Saving Mathematics

The despicable state of K-12 mathematics in the US has been summarized in one charming, witty, furious article by Paul Lockhart. That’s Lockhart the mathematician-turned-gradeschool-teacher, not Lockhart the astronaut. He currently teaches at New York’s prestigious Saint Ann’s School. Here’s the article (it’s well worth the 30-minutes it takes to read):

PDF (or alternatively PDF.)

Much of Lockhart’s effort goes into cataloging what we all woefully remember: how math, as taught in most K-12 schools, is ugly and tedious. This is an absurd state of affairs. The practice of mathematicians is both artistic and refreshing. Something’s gone wrong. And Lockhart’s got a some great ideas about how to fix it:

what about the real story? The one about mankind’s struggle with the problem of measuring curves; about Eudoxus and Archimedes and the method of exhaustion; about the transcendence of pi? Which is more interesting— measuring the rough dimensions of a circular piece of graph paper, using a formula that someone handed you without explanation (and made you memorize and practice over and over) or hearing the story of one of the most beautiful, fascinating problems, and one of the most brilliant and powerful ideas in human history? We’re killing people’s interest in circles for god’s sake! (p.9)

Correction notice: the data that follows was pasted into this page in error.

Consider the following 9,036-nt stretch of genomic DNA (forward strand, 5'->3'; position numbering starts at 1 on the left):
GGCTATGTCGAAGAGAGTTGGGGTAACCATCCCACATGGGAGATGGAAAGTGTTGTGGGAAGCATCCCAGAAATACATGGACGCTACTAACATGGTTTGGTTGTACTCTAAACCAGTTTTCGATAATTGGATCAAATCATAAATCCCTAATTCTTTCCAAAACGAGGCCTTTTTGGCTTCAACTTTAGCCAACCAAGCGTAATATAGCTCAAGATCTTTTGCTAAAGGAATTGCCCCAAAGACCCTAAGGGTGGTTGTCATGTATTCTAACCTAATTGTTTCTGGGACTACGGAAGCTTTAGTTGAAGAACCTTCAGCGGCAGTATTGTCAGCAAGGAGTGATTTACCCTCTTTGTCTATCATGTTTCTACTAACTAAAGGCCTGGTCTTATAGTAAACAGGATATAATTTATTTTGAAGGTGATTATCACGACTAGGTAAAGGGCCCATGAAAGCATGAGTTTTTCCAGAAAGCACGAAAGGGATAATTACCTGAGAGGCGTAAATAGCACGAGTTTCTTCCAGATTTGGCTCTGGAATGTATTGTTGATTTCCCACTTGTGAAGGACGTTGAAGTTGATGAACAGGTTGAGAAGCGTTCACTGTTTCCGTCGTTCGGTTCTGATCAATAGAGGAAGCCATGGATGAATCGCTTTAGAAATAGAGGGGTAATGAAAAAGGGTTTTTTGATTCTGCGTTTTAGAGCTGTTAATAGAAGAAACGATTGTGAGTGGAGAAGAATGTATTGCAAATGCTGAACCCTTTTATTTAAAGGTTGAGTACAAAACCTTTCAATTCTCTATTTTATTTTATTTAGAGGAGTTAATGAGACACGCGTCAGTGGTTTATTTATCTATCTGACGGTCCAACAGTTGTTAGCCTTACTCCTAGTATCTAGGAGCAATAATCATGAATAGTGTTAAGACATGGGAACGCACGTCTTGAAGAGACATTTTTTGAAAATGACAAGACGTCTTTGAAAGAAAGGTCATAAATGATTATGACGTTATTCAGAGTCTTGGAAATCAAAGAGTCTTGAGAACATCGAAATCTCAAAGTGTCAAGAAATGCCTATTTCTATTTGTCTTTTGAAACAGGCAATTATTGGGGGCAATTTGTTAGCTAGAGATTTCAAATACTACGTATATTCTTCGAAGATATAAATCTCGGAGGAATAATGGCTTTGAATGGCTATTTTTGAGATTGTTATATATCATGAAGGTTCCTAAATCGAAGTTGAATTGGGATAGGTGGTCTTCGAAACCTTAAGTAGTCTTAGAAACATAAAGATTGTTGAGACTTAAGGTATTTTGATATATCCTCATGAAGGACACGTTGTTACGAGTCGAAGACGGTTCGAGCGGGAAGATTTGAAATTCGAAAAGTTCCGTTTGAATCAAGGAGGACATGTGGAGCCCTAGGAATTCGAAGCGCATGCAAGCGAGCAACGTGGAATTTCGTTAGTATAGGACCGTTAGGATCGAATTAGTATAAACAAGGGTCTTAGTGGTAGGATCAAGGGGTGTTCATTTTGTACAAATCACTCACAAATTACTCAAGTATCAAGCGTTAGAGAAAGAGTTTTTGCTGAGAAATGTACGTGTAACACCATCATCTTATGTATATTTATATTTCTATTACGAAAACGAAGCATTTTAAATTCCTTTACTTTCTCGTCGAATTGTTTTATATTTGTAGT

It’s always interesting to hear how different math-lovers manage to overcome their arid early math education. In my case, it was a book. My friend Patrick suggested it to me in my first year of college; it was Richard Courant’s classic “What Is Mathematics?” and it was like reading about a completely new subject.

There are many books of this kind. The goal is not to batter you with formalism, but to help you develop the imagination and the curiosity and the discovery that makes mathematics so beautifully enjoyable. I remember my first experience with Courant’s book like a breath of fresh air. And I’ve always wondered: why on earth wasn’t math like that in school?

I think it can be. But as Lockhart laments, it’s much more demanding to teach in this way. On the other hand, he assures us, it’s much more rewarding as well. Here’s hoping Lockhart’s ideas take off.

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One thought on “Saving Mathematics

  1. Jim Bowery

    The objective of mainstream k-12 education should be to have each graduate owning a little piece of land upon which they have built their own little house — not “to code” but simply the kind of thing pioneer families would have built — and from which they are harvesting most of their food requirements.

    The objective of gifted education should be to understand the double slit experiment — to which they should be introduced in kindergarten.

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